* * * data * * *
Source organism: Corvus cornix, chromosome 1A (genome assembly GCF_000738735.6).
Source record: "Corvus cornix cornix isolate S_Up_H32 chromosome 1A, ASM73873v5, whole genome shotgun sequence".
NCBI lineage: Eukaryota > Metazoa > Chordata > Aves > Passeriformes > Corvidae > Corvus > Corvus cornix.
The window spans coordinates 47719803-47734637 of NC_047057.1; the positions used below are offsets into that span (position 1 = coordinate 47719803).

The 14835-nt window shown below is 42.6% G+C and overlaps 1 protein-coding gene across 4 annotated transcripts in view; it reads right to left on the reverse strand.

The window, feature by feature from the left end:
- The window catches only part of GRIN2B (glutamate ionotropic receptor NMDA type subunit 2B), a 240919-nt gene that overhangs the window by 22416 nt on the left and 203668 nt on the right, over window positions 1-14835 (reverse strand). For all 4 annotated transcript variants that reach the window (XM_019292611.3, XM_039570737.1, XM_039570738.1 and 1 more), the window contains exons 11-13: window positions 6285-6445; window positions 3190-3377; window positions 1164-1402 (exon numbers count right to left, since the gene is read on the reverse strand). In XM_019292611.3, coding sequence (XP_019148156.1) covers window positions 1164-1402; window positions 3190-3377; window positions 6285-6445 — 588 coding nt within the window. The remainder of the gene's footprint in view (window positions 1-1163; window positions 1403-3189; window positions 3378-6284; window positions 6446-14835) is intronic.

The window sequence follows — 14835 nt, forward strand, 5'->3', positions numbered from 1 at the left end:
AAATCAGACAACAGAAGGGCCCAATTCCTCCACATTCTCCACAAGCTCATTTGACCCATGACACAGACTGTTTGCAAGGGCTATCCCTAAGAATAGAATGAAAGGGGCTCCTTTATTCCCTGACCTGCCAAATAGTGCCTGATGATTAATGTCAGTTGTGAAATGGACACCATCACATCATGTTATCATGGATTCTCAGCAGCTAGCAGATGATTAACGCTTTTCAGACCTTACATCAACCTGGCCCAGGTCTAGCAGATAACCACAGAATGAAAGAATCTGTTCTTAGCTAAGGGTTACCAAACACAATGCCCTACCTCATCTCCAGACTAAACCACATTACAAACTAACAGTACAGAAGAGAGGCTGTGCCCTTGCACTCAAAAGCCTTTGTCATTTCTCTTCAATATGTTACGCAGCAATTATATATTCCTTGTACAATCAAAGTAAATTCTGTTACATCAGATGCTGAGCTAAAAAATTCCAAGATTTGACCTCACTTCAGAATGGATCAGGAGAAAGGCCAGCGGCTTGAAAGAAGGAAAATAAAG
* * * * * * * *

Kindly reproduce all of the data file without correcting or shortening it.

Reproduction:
Source organism: Corvus cornix, chromosome 1A (genome assembly GCF_000738735.6).
Source record: "Corvus cornix cornix isolate S_Up_H32 chromosome 1A, ASM73873v5, whole genome shotgun sequence".
NCBI lineage: Eukaryota > Metazoa > Chordata > Aves > Passeriformes > Corvidae > Corvus > Corvus cornix.
The window spans coordinates 47719803-47734637 of NC_047057.1; the positions used below are offsets into that span (position 1 = coordinate 47719803).

The 14835-nt window shown below is 42.6% G+C and overlaps 1 protein-coding gene across 4 annotated transcripts in view; it reads right to left on the reverse strand.

The window, feature by feature from the left end:
- The window catches only part of GRIN2B (glutamate ionotropic receptor NMDA type subunit 2B), a 240919-nt gene that overhangs the window by 22416 nt on the left and 203668 nt on the right, over window positions 1-14835 (reverse strand). For all 4 annotated transcript variants that reach the window (XM_019292611.3, XM_039570737.1, XM_039570738.1 and 1 more), the window contains exons 11-13: window positions 6285-6445; window positions 3190-3377; window positions 1164-1402 (exon numbers count right to left, since the gene is read on the reverse strand). In XM_019292611.3, coding sequence (XP_019148156.1) covers window positions 1164-1402; window positions 3190-3377; window positions 6285-6445 — 588 coding nt within the window. The remainder of the gene's footprint in view (window positions 1-1163; window positions 1403-3189; window positions 3378-6284; window positions 6446-14835) is intronic.

The window sequence follows — 14835 nt, forward strand, 5'->3', positions numbered from 1 at the left end:
AAATCAGACAACAGAAGGGCCCAATTCCTCCACATTCTCCACAAGCTCATTTGACCCATGACACAGACTGTTTGCAAGGGCTATCCCTAAGAATAGAATGAAAGGGGCTCCTTTATTCCCTGACCTGCCAAATAGTGCCTGATGATTAATGTCAGTTGTGAAATGGACACCATCACATCATGTTATCATGGATTCTCAGCAGCTAGCAGATGATTAACGCTTTTCAGACCTTACATCAACCTGGCCCAGGTCTAGCAGATAACCACAGAATGAAAGAATCTGTTCTTAGCTAAGGGTTACCAAACACAATGCCCTACCTCATCTCCAGACTAAACCACATTACAAACTAACAGTACAGAAGAGAGGCTGTGCCCTTGCACTCAAAAGCCTTTGTCATTTCTCTTCAATATGTTACGCAGCAATTATATATTCCTTGTACAATCAAAGTAAATTCTGTTACATCAGATGCTGAGCTAAAAAATTCCAAGATTTGACCTCACTTCAGAATGGATCAGGAGAAAGGCCAGCGGCTTGAAAGAAGGAAAATAAAG